"
When we are in a personal crisis we often cry out to the Lord. When you are needy, and have no one to help, what else can you do? Needy people, who call upon him, are precisely those whom God helps. The Lord can help you with temporal concerns and supply the spiritual necessities you require to sustain you in difficulty. Your cry is not unheard.

It is the full and self-sufficient who are foolish. The Lord speaks directly to us in verse 25: “To whom then will you compare me, that I should be like him? says the Holy One.” The Lord is turning us away from the folly of idolatry. 

Psalm 14 speaks of the curse of idolatry: “The fool says in his heart there is no God. They are corrupt, they do abominable deeds, there is none who does good…They have all turned aside; together they have become corrupt; there is none who does good, not even one.”

The psalm isn’t speaking of atheism but idolatry. Men form their own gods and the Bible says even their outward good deeds are corrupted under the examination of the holy God. Men are swollen with pride, even though their life is frail and fleeting. 

It is in this condition that the gospel comes to men. God’s Spirit magnifies to men their sin and misery, and enlightens their minds to knowledge of Christ. And the Lord doesn’t refuse any sinner who comes to him. It truly is amazing grace, and it is sweet to the redeemed soul.

God identifies himself as the “Holy One (verse 25).” Holiness describes the “otherness” of God, his uniqueness, separate and above his creatures and creation. He alone is God. It also points to him as morally pure and perfect; he is pure light, with no darkness.

His will is not a created will, capable of unrighteousness, as well as righteousness. His justice is a holy justice; his wisdom a holy wisdom; his truth is holy truth; it is not possible that anything he promises or warns will fail. So when his Spirit works savingly upon a soul, his holiness is manifested to that soul. The need of reconciliation becomes indispensable; priority one.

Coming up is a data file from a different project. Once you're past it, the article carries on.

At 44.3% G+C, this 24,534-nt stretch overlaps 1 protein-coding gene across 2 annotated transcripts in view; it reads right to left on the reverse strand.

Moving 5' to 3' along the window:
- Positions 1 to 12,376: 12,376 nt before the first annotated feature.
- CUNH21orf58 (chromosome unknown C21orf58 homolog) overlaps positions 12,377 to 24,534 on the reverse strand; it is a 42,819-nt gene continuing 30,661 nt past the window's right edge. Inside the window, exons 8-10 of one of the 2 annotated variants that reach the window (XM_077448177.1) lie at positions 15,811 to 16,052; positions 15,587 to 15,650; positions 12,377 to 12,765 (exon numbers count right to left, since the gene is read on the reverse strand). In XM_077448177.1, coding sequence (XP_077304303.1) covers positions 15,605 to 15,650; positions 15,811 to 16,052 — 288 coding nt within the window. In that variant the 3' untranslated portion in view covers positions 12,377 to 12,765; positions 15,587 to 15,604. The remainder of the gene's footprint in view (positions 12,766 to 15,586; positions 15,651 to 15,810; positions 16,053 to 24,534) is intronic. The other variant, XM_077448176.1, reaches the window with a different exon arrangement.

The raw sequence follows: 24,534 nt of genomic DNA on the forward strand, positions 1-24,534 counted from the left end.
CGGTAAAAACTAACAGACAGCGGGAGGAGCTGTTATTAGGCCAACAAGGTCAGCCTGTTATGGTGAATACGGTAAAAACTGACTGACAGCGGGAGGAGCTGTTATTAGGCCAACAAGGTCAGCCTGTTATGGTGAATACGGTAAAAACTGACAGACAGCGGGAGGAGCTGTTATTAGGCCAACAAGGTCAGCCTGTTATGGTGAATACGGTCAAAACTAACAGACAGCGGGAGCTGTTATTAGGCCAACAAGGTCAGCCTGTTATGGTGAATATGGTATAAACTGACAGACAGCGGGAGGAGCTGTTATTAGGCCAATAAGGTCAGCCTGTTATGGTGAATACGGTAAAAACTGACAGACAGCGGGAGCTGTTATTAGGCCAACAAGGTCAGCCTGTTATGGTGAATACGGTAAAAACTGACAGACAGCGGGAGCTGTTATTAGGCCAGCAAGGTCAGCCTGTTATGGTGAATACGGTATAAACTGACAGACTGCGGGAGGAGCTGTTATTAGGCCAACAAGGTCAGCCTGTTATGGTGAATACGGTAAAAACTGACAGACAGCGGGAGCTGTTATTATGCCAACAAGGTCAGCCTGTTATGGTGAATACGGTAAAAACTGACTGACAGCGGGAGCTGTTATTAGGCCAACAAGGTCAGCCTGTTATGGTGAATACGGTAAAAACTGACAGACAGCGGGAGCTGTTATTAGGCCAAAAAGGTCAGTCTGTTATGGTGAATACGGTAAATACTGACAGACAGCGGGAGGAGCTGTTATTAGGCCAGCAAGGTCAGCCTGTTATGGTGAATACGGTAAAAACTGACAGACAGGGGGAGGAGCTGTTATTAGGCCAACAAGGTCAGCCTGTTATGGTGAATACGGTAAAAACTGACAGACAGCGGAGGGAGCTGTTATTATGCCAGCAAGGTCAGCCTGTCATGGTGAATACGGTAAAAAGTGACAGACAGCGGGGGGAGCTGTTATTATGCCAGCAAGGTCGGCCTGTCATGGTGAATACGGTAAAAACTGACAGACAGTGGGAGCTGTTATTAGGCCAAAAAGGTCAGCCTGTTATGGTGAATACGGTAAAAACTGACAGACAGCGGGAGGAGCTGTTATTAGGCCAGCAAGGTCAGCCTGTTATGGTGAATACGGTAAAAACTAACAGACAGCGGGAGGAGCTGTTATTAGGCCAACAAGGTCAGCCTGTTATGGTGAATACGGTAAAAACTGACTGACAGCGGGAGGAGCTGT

The soul under conviction begins to understand his own works and righteousness under God’s examination will not suffice before the judgment of God. He sees himself in a way he hasn’t before. The Son of God’s willingness to die for him is revealed in both its love and sufficiency. He now understands that God is pleased in all his holy purity with Christ’s offering for his sin.

Because God is holy, his love is boundless to those he has made holy in Christ. He delights in their holiness, because he reckons them as righteous as Christ. The more the Christian comes to understand this, the less he strives and worries about his acceptability before God on his own merits. Conversely, the less he is insensitive to his sin and vanity. He realizes he now belongs to the Holy God.

Strangely, the more the Christian understands the love of Christ and the certainty of his salvation as free and owing to nothing he has done, but wholly because of what Christ has done,  the more self-less he becomes in serving Christ, and less the approval of men he seeks. He becomes motivated more from faith and love because Christ gave himself for him.

Verse 26 is a good one to memorize if you want to have the love of Christ before you always. The Lord directs you to look at the stars above and consider that he knows them all by name. Christ, in John 10, says he is the Good Shepherd who calls his sheep by name.

God formed the stars for your instruction. First, that he alone is Creator of all; he brought all into existence for his own glory. Second, that in Christ, you are of greater significance than the stars. The Son of God loved you and saved you. He has called you by name, led you out of sin and death. He has given you hope and a future. You are to follow him and not look back; seeking his glory, as his star.

The end of verse 26 says, “By the greatness of his might, and because he is strong in power not one is missing.” By speaking of the stars this way, the Lord is saying to you what he also said of his sheep in John 10: “No one will snatch them out of my hand.” None of his sheep will be missing on the Day of the Lord. “The Lord is my Shepherd. Surely goodness and mercy will follow me all the days of my life.”